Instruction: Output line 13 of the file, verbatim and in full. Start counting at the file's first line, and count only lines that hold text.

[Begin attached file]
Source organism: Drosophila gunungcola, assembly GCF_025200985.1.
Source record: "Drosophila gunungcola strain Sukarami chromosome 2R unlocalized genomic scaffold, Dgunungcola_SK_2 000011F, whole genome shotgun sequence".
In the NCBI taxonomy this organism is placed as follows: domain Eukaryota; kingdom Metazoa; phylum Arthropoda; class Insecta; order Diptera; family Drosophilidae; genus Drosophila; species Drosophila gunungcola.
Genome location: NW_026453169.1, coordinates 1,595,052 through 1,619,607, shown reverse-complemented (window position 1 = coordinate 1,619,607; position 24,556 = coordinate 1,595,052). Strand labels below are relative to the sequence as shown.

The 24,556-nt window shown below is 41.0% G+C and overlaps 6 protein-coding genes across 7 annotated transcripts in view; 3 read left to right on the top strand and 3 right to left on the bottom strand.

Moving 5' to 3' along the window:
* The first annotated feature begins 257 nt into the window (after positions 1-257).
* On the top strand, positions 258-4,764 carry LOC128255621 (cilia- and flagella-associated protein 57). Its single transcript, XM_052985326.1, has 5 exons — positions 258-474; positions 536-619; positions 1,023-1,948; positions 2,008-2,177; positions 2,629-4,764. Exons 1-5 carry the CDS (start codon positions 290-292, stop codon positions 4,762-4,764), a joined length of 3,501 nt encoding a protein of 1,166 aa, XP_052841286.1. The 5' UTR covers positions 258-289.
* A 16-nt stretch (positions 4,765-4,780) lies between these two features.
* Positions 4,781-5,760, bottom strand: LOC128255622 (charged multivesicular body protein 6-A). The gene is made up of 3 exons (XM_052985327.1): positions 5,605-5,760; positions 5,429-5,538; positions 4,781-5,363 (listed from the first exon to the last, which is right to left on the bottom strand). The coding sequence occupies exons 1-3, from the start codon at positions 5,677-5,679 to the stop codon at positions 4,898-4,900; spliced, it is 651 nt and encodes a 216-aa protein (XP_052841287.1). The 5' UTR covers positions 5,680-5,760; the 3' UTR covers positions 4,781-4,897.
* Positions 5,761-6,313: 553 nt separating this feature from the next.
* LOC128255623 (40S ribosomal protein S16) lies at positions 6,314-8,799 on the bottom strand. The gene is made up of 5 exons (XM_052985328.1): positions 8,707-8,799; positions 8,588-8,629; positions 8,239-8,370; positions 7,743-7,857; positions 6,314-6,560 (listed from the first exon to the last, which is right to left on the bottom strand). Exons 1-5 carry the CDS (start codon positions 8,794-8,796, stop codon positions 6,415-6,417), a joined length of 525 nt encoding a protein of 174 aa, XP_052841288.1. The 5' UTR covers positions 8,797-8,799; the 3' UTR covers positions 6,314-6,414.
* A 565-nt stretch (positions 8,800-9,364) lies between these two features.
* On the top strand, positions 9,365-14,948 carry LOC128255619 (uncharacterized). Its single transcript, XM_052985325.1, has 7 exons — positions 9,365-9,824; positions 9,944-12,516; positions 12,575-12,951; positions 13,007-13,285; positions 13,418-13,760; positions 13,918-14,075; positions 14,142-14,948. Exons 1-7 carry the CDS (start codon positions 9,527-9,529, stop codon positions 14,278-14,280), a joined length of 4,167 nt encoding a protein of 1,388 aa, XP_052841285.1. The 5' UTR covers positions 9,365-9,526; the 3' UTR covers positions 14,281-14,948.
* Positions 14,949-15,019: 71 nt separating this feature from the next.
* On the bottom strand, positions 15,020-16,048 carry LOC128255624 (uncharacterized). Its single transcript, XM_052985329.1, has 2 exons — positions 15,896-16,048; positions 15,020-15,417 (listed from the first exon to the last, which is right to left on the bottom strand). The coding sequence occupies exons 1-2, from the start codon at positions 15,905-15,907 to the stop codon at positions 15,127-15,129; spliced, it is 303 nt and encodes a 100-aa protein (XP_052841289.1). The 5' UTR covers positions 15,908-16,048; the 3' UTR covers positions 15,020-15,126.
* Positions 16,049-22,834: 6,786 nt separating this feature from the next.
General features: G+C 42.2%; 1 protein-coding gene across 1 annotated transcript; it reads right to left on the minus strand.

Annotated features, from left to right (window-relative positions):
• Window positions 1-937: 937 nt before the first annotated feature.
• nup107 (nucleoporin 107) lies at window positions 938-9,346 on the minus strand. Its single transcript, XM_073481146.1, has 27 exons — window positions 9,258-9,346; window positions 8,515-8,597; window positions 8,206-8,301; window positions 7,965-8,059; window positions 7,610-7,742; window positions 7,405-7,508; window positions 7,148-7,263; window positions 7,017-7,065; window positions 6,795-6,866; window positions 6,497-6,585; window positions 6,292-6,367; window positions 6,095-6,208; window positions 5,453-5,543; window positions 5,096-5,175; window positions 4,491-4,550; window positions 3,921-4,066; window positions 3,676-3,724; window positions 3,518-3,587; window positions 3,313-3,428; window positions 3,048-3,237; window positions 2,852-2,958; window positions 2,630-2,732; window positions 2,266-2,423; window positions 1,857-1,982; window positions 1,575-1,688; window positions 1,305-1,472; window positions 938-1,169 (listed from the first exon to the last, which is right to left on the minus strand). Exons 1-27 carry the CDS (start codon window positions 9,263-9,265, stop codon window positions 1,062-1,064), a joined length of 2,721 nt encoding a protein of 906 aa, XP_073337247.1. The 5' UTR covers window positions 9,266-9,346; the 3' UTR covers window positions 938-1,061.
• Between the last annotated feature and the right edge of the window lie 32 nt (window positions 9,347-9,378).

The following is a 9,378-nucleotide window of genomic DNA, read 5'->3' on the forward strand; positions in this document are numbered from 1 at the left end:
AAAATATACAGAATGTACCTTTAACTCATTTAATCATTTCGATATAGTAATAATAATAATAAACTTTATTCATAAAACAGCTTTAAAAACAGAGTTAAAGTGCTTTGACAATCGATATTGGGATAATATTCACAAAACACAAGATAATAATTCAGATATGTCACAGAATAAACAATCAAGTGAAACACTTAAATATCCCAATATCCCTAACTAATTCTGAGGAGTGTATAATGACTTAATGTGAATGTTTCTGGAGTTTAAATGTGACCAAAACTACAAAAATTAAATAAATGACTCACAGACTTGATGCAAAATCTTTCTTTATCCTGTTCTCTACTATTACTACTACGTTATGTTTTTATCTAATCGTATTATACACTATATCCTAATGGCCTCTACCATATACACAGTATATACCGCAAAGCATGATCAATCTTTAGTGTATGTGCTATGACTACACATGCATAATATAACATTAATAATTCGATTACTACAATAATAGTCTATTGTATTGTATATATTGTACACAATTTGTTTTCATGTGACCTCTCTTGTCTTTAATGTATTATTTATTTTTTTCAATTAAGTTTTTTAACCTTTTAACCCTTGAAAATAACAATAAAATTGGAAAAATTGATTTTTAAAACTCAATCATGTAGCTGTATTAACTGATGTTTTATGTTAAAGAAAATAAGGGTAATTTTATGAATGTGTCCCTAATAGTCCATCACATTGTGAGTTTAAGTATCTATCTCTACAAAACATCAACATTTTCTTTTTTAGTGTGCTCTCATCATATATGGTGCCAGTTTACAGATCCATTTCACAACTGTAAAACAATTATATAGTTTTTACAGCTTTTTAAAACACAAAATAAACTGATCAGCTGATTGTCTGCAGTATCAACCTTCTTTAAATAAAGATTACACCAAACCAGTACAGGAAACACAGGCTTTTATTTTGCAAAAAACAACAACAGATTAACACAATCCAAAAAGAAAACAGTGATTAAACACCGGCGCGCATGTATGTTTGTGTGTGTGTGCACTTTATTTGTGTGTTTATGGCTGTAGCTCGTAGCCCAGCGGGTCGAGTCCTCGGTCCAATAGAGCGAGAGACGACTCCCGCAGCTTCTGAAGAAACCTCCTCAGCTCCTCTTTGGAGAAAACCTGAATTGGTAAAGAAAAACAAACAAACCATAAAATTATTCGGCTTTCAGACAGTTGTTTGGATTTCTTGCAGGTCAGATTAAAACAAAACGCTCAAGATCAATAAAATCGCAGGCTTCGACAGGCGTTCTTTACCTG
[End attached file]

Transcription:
* A 565-nt stretch (positions 8,800-9,364) lies between these two features.